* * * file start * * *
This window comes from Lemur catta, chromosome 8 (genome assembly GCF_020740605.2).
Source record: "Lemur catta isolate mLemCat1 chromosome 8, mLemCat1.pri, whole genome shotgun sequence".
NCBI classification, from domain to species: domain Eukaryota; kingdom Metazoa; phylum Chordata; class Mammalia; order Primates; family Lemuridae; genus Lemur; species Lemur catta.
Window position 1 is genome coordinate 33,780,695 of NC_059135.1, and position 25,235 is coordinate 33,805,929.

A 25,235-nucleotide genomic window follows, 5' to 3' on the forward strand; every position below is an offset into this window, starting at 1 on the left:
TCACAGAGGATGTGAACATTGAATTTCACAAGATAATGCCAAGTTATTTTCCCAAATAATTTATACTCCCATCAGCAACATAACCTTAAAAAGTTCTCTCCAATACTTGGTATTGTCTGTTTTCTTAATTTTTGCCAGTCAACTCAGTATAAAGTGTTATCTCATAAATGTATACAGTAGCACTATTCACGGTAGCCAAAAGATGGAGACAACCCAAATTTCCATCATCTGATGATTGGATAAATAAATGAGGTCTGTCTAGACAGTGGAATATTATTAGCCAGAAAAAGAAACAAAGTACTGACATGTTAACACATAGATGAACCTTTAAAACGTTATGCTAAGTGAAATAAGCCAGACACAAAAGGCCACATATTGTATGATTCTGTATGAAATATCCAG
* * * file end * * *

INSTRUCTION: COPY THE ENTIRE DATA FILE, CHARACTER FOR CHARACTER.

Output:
This window comes from Lemur catta, chromosome 8 (genome assembly GCF_020740605.2).
Source record: "Lemur catta isolate mLemCat1 chromosome 8, mLemCat1.pri, whole genome shotgun sequence".
NCBI classification, from domain to species: domain Eukaryota; kingdom Metazoa; phylum Chordata; class Mammalia; order Primates; family Lemuridae; genus Lemur; species Lemur catta.
Window position 1 is genome coordinate 33,780,695 of NC_059135.1, and position 25,235 is coordinate 33,805,929.

A 25,235-nucleotide genomic window follows, 5' to 3' on the forward strand; every position below is an offset into this window, starting at 1 on the left:
TCACAGAGGATGTGAACATTGAATTTCACAAGATAATGCCAAGTTATTTTCCCAAATAATTTATACTCCCATCAGCAACATAACCTTAAAAAGTTCTCTCCAATACTTGGTATTGTCTGTTTTCTTAATTTTTGCCAGTCAACTCAGTATAAAGTGTTATCTCATAAATGTATACAGTAGCACTATTCACGGTAGCCAAAAGATGGAGACAACCCAAATTTCCATCATCTGATGATTGGATAAATAAATGAGGTCTGTCTAGACAGTGGAATATTATTAGCCAGAAAAAGAAACAAAGTACTGACATGTTAACACATAGATGAACCTTTAAAACGTTATGCTAAGTGAAATAAGCCAGACACAAAAGGCCACATATTGTATGATTCTGTATGAAATATCCAG